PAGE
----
5 min read
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on Aug 28, 2014
Building a DIY Snapchat isn't as hard as you'd think. In this tutorial, we'll demonstrate how to capture an image and send it in realtime to a recipient using JavaScript. As a rule of thumb, if you ca…

Building a DIY Snapchat isn’t as hard as you’d think. In this tutorial, we’ll demonstrate how to capture an image and send it in realtime to a recipient using JavaScript. As a rule of thumb, if you can represent data as a JSON object or string, you can send it with PubNub Data Streams. In this case, images are not an exception, so that’s exactly what we’ll do with this tutorial.

This tutorial will get your DIY snapchat up and running quickly. The benefit of using the PubNub Data Stream Network for image transfer is not only speed and reliability, but also relieves you of the need to worry about infrastructure. In this case, you’ll get the same speed and reliability anywhere on Earth. Check out the working DIY Snapchat demo here (you may have to enable your desktop camera).

You can continue to build on this tutorial and apply it to any use case where you need to send a compressed image to a recipient in realtime. For example, maybe you have a security camera set up, and want it to send an image whenever it detects movement at your front door. It can all be done using this tutorial as a starting point.

DIY Snapchat Tutorial Overview

In this DIY Snapchat tutorial, there are five steps we’ll go through to send an image over PubNub:

  1. Check for access to getUserMedia()
  2. Capture the image
  3. Compress & encode the image
  4. Send the image
  5. Destroy the image after a countdown

We’ll go over each of these in depth. However, to summarize: we use getUserMedia() to capture the image, the toDataURL() function to compress and base-64 encode it, and PubNub to send the image. Note that the getUserMedia function is only available in Chrome, Firefox, and Opera. For the purposes of this demo, we’ll grab an image from the web if the function isn’t enabled. Want to see it in action or go straight to the source code? Here’s the working DIY Snapchat demo and DIY Snapchat source code:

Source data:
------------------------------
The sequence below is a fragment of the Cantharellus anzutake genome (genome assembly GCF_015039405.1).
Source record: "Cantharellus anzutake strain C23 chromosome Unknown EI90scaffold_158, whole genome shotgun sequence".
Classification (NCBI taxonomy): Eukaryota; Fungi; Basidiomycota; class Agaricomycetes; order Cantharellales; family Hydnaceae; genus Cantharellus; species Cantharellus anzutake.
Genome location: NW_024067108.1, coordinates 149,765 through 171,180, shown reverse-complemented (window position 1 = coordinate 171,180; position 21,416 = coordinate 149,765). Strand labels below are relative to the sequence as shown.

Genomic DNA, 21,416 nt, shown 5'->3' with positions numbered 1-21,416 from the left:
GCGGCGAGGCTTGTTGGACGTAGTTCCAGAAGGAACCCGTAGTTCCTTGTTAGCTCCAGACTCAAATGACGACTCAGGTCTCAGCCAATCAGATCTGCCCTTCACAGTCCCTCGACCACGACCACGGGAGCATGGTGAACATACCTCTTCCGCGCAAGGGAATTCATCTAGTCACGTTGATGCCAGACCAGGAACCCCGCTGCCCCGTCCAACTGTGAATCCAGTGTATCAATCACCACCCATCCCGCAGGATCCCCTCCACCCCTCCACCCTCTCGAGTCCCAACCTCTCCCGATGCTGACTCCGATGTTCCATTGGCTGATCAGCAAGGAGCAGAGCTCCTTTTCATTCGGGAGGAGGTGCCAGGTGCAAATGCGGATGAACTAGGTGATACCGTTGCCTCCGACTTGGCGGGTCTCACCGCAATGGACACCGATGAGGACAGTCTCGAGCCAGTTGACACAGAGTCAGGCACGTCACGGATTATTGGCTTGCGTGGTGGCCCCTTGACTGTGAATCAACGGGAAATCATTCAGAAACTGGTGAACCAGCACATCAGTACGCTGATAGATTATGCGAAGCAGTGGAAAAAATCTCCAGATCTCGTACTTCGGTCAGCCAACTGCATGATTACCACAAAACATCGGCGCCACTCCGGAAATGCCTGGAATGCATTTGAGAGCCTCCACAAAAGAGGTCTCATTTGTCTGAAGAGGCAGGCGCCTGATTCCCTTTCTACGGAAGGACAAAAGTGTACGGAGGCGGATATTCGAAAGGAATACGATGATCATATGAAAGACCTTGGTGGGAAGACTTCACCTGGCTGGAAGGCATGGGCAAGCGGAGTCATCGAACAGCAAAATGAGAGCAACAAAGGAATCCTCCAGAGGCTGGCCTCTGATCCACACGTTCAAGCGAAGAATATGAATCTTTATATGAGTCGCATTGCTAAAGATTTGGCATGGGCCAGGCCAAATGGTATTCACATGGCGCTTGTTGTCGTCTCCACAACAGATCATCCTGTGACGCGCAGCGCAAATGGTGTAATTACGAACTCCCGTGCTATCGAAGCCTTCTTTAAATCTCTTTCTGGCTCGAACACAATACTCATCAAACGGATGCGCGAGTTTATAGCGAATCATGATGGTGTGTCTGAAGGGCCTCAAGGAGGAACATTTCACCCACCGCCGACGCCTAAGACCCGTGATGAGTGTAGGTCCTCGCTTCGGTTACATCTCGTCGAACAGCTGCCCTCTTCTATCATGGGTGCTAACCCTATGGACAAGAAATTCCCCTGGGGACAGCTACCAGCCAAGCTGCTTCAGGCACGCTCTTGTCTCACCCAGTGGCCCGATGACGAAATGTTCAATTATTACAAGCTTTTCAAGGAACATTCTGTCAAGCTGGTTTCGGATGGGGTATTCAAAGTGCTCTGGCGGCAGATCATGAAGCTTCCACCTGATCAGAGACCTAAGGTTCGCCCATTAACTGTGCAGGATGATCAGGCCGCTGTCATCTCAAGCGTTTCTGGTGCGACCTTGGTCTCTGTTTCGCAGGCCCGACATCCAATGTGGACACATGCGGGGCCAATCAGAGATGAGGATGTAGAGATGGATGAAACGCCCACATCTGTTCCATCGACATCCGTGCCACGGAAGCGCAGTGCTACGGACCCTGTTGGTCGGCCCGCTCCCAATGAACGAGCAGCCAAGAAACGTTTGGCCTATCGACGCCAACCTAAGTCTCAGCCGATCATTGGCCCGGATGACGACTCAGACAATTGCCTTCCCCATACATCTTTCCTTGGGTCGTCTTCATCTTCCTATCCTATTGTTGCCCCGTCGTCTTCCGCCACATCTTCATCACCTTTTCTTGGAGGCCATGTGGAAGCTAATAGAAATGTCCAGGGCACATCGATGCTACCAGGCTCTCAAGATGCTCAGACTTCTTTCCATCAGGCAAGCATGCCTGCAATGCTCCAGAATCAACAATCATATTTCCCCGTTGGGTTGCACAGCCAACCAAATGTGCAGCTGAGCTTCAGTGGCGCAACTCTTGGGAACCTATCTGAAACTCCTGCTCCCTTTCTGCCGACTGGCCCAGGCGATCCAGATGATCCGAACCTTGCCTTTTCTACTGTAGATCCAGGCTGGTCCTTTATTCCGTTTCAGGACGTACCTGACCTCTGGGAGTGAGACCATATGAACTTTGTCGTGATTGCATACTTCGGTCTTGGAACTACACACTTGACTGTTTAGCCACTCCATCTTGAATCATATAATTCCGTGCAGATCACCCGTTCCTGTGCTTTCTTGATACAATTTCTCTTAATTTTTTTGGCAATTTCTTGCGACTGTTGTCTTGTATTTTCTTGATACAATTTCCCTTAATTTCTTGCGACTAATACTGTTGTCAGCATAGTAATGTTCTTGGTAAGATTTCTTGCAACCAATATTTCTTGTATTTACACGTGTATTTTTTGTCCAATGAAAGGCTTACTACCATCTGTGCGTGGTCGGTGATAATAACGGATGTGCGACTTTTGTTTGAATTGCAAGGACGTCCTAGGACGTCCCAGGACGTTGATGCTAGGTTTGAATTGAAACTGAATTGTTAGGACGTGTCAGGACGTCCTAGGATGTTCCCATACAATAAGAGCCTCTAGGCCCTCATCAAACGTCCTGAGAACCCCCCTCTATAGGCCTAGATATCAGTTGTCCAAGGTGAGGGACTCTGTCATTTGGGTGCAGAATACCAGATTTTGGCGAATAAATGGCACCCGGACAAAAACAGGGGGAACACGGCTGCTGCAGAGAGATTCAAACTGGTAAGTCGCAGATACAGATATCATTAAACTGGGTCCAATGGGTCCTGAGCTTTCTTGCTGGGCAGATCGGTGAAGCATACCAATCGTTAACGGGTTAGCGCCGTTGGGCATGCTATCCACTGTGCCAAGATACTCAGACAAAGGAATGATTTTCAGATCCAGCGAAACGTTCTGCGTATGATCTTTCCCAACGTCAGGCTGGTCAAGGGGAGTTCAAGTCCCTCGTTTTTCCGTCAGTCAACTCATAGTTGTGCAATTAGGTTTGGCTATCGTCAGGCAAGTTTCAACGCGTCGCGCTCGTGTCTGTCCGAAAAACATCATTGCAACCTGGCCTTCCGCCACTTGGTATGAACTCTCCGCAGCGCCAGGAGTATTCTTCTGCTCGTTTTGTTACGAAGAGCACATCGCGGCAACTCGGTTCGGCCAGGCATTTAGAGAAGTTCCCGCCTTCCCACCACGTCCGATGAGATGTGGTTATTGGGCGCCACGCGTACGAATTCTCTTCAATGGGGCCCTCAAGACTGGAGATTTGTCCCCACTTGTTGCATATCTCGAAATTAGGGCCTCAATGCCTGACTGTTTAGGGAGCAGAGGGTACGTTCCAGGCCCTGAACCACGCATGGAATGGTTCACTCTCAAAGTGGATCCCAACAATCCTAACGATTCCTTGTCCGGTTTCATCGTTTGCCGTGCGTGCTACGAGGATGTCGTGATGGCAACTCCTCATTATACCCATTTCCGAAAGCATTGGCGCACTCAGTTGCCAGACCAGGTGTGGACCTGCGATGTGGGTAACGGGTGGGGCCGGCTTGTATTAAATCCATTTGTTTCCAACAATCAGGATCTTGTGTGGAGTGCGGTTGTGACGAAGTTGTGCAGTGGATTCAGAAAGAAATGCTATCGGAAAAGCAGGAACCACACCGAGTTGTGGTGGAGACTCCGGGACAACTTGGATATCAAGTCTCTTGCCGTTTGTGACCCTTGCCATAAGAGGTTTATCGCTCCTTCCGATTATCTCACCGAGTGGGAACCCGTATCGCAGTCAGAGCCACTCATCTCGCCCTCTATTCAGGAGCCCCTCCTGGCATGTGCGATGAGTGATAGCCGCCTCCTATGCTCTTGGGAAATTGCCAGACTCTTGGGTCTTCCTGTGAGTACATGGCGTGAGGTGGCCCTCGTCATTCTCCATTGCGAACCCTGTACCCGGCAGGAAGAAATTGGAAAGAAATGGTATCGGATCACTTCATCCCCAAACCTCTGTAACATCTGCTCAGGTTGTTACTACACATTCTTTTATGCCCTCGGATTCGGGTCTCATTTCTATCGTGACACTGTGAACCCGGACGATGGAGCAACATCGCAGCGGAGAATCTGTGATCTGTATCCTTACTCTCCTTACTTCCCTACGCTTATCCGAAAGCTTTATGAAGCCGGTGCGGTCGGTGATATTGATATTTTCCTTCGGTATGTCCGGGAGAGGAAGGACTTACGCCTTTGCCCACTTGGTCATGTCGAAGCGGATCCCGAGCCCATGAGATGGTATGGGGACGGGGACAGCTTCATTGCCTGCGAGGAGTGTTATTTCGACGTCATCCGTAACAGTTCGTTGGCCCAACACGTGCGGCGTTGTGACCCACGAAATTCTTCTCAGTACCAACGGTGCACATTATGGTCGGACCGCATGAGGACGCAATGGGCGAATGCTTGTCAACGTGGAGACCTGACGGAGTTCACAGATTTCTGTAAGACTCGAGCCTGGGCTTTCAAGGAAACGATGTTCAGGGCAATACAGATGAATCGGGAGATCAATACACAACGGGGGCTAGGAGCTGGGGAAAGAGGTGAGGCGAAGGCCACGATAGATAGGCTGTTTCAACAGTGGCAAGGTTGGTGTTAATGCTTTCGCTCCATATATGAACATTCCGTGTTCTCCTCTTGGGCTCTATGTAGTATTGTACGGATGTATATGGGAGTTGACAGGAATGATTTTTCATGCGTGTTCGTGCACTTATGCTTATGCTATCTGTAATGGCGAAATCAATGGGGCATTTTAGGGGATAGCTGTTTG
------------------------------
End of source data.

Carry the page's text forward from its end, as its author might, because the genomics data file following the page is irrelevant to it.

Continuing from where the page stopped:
Building Out the HTML

Before building out the HTML you’ll first need to sign up for a PubNub account. Once you sign up, you can get your unique PubNub keys in the PubNub Developer Portal. Once you have, clone the GitHub repository, and enter your unique PubNub keys on the PubNub initialization, for example:

For the purposes of this demo, we’ll predefine our HTML elements. We need a video, two images, a canvas, and a button (in addition to our formatting). The video allows us to see the frame we want to capture, the first image provides an alternative when a user’s browser doesn’t support getUserMedia(), the canvas displays the picture we take, and the second image displays the copy of the image we send with PubNub.

Connect to PubNub and Subscribe on Our Channel

We need to do one more thing to setup up our DIY Snapchat, and that’s connect to PubNub.

You’ll first need to sign up for a PubNub account. Once you sign up, you can get your unique PubNub keys in the PubNub Developer Portal.